We calculate the IW generated by an underwater thin body horizontally moving with a constant speed in a layer of stratified fluid. The linear approximation for the IW equations and boundary conditions on the body surface are used. The problem is solved by means of Green’s function of the IW equation. The solution obtained in this way is a sum of modees. The nth mode is the trhreefold integral whose integrand is expressed in terms of nth eigenfunctions and eigenvalues of corresponding vertical spectral problems. This method makes it possible to obtain the simple forms of the solution far from and near to the body. The easytointerpret qualitative description of the calculated IW field structure is possible. These asymptotic representations provide accurate approximation to the full solution except in a narrow intermediate zone, in which triple quadratures must be numerically calculated.
2. PROBLEM STATEMENT AND ITS SOLUTION IN TERMS OF GREEN’S FUNCTION.
Consider a stationary IW field generated by a moving body in layer of stratified fluid with arbitrary BrüntVäissälä frequency N(z)=−g∂ ln ρ/∂z (here g is a freefall acceleration, ρ=ρ(z) is a fluid density). The free surface z=0 is replaced by a rigid lid, and the Cartesian reference frame is such that the plane x, y coincides with the surface. We assume that the body starts moving at t=0 along the x axis with the constant velocity V which is greater than the maximal group velocity of IW propagation. Furthermore, we assume that internal Froude number Fr=V/Nh* (where h* is a maximal body height) is much greater than unity. Then the fluid particles may overcome the buoyancy potential and rise to the body height, so the potentialflow assumption holds. Therefore the pattern of fluid particles trajectories near to the body must be qualitatively the same as in the case of body motion in nonstratified fluid (6,15).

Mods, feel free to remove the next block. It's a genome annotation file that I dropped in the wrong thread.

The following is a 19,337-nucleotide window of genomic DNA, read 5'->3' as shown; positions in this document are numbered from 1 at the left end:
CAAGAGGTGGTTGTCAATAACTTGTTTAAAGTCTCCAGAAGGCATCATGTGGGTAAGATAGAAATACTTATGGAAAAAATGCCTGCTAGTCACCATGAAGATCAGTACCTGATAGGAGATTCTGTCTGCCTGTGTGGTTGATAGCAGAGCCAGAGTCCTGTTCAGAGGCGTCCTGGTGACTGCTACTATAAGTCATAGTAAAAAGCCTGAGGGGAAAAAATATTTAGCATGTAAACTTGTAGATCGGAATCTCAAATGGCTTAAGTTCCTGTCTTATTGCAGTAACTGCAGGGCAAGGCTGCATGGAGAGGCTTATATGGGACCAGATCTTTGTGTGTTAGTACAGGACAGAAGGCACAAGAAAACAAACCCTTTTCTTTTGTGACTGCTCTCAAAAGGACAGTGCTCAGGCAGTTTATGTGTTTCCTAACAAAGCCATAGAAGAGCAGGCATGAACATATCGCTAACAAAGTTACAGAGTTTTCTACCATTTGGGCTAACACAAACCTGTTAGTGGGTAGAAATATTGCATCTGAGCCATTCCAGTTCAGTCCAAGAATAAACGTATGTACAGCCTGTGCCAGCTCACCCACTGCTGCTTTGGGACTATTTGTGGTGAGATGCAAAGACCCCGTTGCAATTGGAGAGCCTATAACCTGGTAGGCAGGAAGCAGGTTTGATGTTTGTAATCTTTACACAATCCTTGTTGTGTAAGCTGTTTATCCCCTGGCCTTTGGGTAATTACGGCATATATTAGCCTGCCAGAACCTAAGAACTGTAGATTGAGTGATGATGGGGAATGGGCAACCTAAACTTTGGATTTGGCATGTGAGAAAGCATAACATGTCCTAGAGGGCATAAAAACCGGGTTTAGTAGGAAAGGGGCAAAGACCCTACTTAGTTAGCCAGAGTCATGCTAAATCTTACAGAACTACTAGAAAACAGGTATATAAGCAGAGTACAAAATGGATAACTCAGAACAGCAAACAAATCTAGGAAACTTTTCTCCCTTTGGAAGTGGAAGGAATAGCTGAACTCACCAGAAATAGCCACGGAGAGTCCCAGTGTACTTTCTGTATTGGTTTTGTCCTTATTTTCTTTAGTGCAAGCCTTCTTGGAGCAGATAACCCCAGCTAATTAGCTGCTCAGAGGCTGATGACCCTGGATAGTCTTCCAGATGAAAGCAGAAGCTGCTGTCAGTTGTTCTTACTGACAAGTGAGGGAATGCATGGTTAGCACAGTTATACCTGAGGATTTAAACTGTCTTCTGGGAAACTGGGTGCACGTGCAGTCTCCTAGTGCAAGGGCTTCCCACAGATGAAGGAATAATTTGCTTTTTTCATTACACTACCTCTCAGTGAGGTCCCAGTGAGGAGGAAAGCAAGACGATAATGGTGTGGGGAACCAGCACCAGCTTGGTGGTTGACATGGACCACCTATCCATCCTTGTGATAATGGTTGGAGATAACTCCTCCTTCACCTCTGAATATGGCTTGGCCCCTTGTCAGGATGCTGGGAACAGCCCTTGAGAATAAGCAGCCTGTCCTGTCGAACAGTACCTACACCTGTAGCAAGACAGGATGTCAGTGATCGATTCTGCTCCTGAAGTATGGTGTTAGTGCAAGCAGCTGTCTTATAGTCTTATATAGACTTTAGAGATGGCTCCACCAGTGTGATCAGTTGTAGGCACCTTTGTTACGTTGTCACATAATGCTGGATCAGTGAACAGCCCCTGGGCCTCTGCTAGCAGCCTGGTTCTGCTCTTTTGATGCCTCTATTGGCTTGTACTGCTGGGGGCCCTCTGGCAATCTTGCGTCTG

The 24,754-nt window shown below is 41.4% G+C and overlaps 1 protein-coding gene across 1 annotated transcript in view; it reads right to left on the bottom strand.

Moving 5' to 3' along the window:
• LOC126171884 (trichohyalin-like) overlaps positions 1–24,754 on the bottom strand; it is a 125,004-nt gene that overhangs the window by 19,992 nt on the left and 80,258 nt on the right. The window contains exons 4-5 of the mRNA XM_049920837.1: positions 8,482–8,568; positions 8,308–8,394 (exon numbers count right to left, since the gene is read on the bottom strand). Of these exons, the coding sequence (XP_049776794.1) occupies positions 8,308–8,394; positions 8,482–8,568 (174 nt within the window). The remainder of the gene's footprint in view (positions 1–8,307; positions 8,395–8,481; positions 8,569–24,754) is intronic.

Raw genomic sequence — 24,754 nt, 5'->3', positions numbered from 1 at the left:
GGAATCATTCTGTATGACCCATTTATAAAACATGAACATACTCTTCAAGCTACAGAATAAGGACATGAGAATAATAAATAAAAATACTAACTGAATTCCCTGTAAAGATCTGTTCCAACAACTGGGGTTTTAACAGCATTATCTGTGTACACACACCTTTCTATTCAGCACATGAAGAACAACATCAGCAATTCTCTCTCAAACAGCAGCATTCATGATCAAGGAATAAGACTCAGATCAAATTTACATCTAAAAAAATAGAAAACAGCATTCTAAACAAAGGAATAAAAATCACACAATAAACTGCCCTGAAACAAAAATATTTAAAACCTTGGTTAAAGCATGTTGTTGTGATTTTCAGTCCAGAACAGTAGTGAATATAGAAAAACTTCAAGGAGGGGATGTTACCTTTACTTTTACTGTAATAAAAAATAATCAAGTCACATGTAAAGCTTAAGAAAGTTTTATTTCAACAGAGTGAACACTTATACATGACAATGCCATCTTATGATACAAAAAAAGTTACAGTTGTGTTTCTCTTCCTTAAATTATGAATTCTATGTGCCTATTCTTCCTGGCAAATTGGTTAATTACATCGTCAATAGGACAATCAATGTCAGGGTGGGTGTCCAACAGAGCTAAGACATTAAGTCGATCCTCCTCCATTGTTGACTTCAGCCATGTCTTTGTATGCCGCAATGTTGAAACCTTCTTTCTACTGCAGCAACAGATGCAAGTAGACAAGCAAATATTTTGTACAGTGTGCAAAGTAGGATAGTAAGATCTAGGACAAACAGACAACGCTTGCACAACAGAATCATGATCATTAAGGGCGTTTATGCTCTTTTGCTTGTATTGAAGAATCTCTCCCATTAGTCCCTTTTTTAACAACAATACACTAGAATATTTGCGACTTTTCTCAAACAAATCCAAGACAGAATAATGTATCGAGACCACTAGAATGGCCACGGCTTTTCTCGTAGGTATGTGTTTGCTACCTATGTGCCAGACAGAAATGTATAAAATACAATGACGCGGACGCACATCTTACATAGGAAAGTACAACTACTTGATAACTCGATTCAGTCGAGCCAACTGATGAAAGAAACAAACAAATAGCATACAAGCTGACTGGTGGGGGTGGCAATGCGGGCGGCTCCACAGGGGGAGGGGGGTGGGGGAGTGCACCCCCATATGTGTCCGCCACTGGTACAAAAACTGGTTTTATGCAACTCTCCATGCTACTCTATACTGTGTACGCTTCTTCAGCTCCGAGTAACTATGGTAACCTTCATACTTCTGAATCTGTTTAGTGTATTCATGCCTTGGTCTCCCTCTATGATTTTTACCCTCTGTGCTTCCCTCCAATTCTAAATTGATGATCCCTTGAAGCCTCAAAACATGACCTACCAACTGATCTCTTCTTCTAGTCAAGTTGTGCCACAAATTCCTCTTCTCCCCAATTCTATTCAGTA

The vertical component W of velocity perturbation in incompressible stratified fluid outside the body satisfies the following equation obtained from a linearized system of hydrodynamic equations in the Boussinesq approximation (16):
(1)
where
The initial condition is
(2)
The boundary conditions are stated at the upper surface, at the body depth and at the bottom. At the upper surface we assume the rigid lid condition
(3a)
This assumption means that we do not treat the surface wave field, but we retain the surface divergence/convergence effects because we have not assumed ∂W/∂z to be zero. At the bottom we have obviously
(3b)
where Η is the stratified layer thickness.
Consider the condition at the body horizon. The body shape is described by the two smooth functions h±: Z(x, y)=z0±h±(ξ, y), where ξ=x+Vt, z0 is the body depth, and the functions h± describe the body surfaces higher and lower than z0 respectively.
We assume the noflow condition at the body surface:
where U1, U2 are the velocity perturbations in the x and y directions, respectively. On the assumption that h±(x, y)≪1, U1,2≪1 this boundary
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condition may be linearized with respect to h± and ∂h±/∂x and transferred to the depth z=z0 (6):
(3c)